Scope: digitization of all open reel-to-reel video tapes included in the “Street Scenes” Series created by Fort Wayne Public Library between 1974-1976. The entire FWPL collection consists of 169 reels with the Street Scenes series consisting of 16 tapes.
Overview: the project will begin with digitizing the 6 tapes that remain unprocessed. This will complete the collection for playback on the channel and inclusion on the Allen County Public Library’s Youtube page for use in this year’s Indiana Bi-Centennial Celebrations. Older( 2000s era) files will be reviewed to see if redigitization will create a better product in cases where there is significant drop out detected.
Process: Access Fort Wayne, a department of the Allen County Public Library will provide an open reel playback machine that will feed signal to an oscilloscope, time base corrector, DV digital tape machine and DVD recorder. The original metadata will be transcribed into an Excel spreadsheet, a screen capture will be made of each file. The original paper catalog (FWPL-TV Video Catalog) will be digitized and saved as a PDF. The original reels will be inspected and stored with copies of the digitized content and labeled with the old FWPL catalog number as well as the current AFW catalog number.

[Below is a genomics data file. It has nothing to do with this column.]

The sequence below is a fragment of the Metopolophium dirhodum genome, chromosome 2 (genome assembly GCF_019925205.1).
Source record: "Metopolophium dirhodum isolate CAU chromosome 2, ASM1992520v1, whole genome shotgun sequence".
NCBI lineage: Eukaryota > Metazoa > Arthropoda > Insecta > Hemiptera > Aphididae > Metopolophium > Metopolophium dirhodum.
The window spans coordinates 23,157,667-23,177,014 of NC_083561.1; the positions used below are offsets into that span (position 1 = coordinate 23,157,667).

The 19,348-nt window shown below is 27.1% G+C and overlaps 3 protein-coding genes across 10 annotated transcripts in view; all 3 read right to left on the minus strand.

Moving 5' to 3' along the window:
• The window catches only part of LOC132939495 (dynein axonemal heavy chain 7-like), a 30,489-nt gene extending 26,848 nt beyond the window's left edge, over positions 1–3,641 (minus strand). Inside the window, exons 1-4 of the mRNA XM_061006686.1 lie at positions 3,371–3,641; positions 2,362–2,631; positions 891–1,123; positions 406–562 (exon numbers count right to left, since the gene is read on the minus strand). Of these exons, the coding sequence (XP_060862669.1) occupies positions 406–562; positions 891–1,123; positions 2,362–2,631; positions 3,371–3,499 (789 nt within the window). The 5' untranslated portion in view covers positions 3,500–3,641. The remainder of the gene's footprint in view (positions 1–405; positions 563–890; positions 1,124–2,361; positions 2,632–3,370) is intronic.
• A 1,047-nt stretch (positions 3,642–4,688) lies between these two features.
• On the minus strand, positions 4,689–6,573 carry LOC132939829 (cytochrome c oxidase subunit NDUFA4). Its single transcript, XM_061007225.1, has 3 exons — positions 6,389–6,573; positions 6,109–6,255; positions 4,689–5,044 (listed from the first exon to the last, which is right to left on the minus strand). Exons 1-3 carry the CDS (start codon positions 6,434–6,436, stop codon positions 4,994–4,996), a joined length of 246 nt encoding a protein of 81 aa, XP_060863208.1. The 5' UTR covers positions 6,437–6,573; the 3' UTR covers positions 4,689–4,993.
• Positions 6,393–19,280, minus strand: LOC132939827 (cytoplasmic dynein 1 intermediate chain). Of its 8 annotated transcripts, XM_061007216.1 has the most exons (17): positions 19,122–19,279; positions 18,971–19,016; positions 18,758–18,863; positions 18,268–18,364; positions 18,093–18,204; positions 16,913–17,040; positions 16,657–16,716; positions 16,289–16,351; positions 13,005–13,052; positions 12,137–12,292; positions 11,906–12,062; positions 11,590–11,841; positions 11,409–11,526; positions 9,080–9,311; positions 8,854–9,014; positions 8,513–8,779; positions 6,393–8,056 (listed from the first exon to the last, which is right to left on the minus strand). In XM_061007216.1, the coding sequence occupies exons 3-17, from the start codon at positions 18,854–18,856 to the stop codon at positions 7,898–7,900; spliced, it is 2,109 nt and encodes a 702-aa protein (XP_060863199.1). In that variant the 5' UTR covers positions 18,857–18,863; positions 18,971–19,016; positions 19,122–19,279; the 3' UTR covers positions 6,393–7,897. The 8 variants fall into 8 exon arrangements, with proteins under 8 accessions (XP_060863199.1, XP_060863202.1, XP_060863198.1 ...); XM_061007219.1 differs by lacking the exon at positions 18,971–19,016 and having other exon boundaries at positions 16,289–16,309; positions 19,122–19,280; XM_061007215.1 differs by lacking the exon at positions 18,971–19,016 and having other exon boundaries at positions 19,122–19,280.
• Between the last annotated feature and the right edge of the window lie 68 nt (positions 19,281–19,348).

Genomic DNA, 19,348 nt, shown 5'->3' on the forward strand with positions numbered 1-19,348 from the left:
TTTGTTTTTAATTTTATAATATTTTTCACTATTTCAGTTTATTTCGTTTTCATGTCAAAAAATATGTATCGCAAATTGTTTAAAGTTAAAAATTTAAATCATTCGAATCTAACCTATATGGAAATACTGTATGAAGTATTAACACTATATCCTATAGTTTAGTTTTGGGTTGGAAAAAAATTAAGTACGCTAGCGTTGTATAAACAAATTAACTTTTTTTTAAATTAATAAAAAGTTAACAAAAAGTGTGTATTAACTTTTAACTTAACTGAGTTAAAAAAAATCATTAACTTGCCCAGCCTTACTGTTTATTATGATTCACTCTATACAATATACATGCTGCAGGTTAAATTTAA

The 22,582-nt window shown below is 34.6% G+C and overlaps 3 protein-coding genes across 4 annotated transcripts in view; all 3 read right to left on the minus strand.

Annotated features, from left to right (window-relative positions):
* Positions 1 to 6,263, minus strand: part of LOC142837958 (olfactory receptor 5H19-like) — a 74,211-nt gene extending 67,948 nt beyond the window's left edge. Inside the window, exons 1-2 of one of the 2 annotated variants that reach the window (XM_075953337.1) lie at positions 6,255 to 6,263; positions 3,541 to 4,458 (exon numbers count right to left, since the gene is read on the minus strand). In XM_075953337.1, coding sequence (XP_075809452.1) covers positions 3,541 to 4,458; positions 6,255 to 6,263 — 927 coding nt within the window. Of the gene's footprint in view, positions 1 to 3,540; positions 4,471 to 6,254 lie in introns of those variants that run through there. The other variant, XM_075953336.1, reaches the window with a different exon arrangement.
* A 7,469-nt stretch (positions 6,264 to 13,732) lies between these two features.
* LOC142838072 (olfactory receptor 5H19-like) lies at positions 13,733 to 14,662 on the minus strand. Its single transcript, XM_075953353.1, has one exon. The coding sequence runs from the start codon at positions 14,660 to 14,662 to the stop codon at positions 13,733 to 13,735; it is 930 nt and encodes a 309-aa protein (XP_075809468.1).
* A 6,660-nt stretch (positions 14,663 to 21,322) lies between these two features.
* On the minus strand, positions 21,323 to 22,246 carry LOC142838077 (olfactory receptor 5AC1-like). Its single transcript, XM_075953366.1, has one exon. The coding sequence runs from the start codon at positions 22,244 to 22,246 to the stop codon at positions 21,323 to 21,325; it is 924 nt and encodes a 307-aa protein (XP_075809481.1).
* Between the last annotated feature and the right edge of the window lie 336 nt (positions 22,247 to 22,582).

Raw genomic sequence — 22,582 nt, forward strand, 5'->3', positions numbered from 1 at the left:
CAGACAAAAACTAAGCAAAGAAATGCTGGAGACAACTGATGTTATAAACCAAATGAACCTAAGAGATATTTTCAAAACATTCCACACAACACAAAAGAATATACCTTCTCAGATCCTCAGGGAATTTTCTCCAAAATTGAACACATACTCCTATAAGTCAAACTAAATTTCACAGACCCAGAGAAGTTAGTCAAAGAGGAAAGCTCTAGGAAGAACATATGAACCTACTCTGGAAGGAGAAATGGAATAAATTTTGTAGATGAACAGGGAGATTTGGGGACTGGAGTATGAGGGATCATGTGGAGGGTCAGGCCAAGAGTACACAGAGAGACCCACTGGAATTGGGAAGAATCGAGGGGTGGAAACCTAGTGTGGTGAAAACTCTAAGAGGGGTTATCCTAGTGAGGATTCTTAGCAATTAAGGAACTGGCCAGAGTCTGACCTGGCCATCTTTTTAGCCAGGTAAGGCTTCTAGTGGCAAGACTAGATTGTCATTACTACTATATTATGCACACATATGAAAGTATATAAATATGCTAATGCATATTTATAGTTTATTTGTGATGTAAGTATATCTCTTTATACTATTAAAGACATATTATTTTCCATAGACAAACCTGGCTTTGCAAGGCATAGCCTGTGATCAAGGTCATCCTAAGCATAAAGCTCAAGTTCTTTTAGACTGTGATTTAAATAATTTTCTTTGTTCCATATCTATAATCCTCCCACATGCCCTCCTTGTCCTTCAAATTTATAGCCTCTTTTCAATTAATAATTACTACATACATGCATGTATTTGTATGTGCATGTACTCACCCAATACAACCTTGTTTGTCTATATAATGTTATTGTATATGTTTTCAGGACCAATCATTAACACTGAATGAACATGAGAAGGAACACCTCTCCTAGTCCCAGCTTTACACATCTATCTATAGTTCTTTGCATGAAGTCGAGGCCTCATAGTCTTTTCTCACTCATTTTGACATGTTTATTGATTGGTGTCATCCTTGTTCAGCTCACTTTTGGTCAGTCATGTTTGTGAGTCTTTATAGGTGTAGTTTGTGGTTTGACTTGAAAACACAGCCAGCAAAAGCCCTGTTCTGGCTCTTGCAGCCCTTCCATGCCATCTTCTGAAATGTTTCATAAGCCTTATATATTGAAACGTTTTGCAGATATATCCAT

Outcome: the unique and local content will be preserved as well as access provided to history enthusiasts, specifically those interested in Fort Wayne architecture, vintage automobiles and fashions from the 1970s.
Time Commitment: Organizing existing files, tape reels and paper documentation will take 40 hours. Set up and configuration of equipment will take 40 hours. Transfer and in ingestion of signal will take 80 hours. Cataloging and upload will take 40 hours.
Order in the Stacks!. Sometimes there are multi formats that have been held together with rubber bands since the 90’s. Sometimes those formats aren’t even labeled. Sometimes I get angry, sometimes I just get sad.